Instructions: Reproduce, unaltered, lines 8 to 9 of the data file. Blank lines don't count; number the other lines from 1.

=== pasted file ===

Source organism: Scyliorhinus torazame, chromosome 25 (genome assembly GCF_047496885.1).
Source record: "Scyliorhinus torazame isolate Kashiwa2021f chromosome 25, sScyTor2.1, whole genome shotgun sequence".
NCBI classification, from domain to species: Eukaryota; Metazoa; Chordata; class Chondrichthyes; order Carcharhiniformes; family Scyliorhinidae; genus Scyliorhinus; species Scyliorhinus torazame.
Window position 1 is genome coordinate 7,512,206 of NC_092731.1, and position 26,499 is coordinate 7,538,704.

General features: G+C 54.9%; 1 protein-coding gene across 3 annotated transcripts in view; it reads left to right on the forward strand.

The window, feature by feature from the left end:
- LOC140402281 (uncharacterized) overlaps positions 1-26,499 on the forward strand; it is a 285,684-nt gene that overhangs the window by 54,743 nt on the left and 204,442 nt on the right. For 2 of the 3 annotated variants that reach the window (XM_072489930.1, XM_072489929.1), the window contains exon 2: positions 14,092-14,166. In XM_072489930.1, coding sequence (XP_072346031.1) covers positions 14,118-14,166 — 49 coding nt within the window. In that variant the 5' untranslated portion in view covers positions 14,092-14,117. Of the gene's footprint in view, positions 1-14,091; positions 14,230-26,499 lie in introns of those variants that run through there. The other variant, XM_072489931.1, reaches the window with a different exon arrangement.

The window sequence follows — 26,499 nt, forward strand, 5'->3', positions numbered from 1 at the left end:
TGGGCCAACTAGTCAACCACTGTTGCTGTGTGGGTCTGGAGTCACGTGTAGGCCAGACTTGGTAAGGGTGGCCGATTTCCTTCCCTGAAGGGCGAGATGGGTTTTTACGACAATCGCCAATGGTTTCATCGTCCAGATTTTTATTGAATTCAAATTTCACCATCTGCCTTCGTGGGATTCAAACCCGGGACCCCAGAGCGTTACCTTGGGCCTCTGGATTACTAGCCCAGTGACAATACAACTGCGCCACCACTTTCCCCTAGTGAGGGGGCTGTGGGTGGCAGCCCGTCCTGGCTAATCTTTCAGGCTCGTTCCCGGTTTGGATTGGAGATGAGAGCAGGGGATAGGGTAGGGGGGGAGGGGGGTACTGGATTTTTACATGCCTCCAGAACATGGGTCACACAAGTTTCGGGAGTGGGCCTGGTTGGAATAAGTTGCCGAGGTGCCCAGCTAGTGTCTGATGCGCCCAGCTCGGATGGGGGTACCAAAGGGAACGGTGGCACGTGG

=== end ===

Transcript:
The window sequence follows — 26,499 nt, forward strand, 5'->3', positions numbered from 1 at the left end:
TGGGCCAACTAGTCAACCACTGTTGCTGTGTGGGTCTGGAGTCACGTGTAGGCCAGACTTGGTAAGGGTGGCCGATTTCCTTCCCTGAAGGGCGAGATGGGTTTTTACGACAATCGCCAATGGTTTCATCGTCCAGATTTTTATTGAATTCAAATTTCACCATCTGCCTTCGTGGGATTCAAACCCGGGACCCCAGAGCGTTACCTTGGGCCTCTGGATTACTAGCCCAGTGACAATACAACTGCGCCACCACTTTCCCCTAGTGAGGGGGCTGTGGGTGGCAGCCCGTCCTGGCTAATCTTTCAGGCTCGTTCCCGGTTTGGATTGGAGATGAGAGCAGGGGATAGGGTAGGGGGGGAGGGGGGTACTGGATTTTTACATGCCTCCAGAACATGGGTCACACAAGTTTCGGGAGTGGGCCTGGTTGGAATAAGTTGCCGAGGTGCCCAGCTAGTGTCTGATGCGCCCAGCTCGGATGGGGGTACCAAAGGGAACGGTGGCACGTGG